Mexico City’s Galería Hilario Galguera Expands to Madrid
The new gallery's inaugural show is a survey of Peter Buggenhout works assembled from dust, blood, intestines, inflatables, and plastics, among other things.
Hilario Galguera (left) and Peter Buggenhout during the installation of the exhibition The Blind Leading the Blind at Galería Hilario Galguera, Mexico City, in 2017. © Galería Hilario Galguera.
Galería Hilario Galguera will open a permanent new space in Madrid on 6 September.
The move builds on a number of initiatives and exhibitions the gallery has organised in Europe since it was founded in Mexico City in 2006.
'Madrid — like Athens, Rome, and Constantinople — have all, at moments, been the centre of artistic and political ideologies,' said Hilario Galguera, founder and director of the eponymous gallery. 'This, along with the many cultural and architectural links that Spain has with Mexico, helped us decide on Madrid for our second gallery space.'
The new gallery is located on Calle del Dr. Fourquet in an art district that includes the Museo Nacional Centro de Arte Reina Sofía and the Museo Nacional del Prado.
The Madrid gallery began its activities in May with a performance by Enrique Ježik, who was born in Argentina, but has lived and worked in Mexico since 1990. Its first official exhibition is a solo show by Belgian artist Peter Buggenhout entitled A Dog with Eyes for the Blind.
Buggenhout's works include assemblages made from abject materials including dust, blood, intestines, and the transparent PET used in water bottles.
Buggenhout likens these works to the human condition: 'we reconstruct with the shrapnel that comes to us, hoping it all makes sense in a way. The true nature of our world is brutal.'
Galería Hilario Galguera is also reviving its project space El Cuarto de Máquinas (The Machine Room), which was founded in Berlin in 2010. It will reopen this month in Mexico City on the corner of Bucareli and Chapultepec Avenue. The building it inhabits was previously a cantina called La Rambla, a place where writers, artists, politicians, and journalists would often meet.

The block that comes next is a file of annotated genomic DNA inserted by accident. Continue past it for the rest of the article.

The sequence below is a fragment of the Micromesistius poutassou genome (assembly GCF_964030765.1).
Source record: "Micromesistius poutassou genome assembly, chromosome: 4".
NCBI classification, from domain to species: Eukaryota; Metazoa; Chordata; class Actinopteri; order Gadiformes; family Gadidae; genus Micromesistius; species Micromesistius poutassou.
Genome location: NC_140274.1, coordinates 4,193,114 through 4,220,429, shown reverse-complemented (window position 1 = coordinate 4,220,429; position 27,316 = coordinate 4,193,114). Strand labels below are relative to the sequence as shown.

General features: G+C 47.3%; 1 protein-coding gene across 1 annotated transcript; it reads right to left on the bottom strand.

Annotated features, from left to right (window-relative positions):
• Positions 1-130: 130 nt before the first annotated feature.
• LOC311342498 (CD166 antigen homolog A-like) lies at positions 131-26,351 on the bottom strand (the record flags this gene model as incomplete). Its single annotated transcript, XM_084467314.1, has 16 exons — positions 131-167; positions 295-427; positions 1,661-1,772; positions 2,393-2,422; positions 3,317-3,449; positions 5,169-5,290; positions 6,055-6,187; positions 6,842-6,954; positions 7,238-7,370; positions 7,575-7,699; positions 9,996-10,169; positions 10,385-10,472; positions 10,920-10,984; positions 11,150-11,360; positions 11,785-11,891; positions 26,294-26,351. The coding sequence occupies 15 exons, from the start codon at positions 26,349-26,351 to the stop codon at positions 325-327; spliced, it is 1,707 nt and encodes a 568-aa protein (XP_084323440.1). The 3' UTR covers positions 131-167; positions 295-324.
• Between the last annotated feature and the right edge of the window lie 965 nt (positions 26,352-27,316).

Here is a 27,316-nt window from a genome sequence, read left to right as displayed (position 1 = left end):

Galugera described the new El Cuarto de Máquinas as 'a space for experimentation and collaboration with many different artists, curators, and writers.'
Galería Hilario Galguera was founded by Galguera and Rosa María Ortega as a space for the discussion and promotion of contemporary Mexican and international art. It opened with a solo show by Damien Hirst entitled The Death of God. Towards a better understanding of life without God aboard the Ship of Fools (2006).
'The link to Mexico is also what has defined our programme in many ways,' Galguera said. For instance, 'Damien Hirst has found a culture that both understands and encourages his ideas that celebrate life and death' while 'Daniel Buren was influenced by the Mexican muralists.'
Similarly, the current exhibition at Galeria Hilario Galguera in Mexico City, Horizons, shows work that Belgian artist Stijn Cole created as a result of travels through Mexico earlier this year. —[O]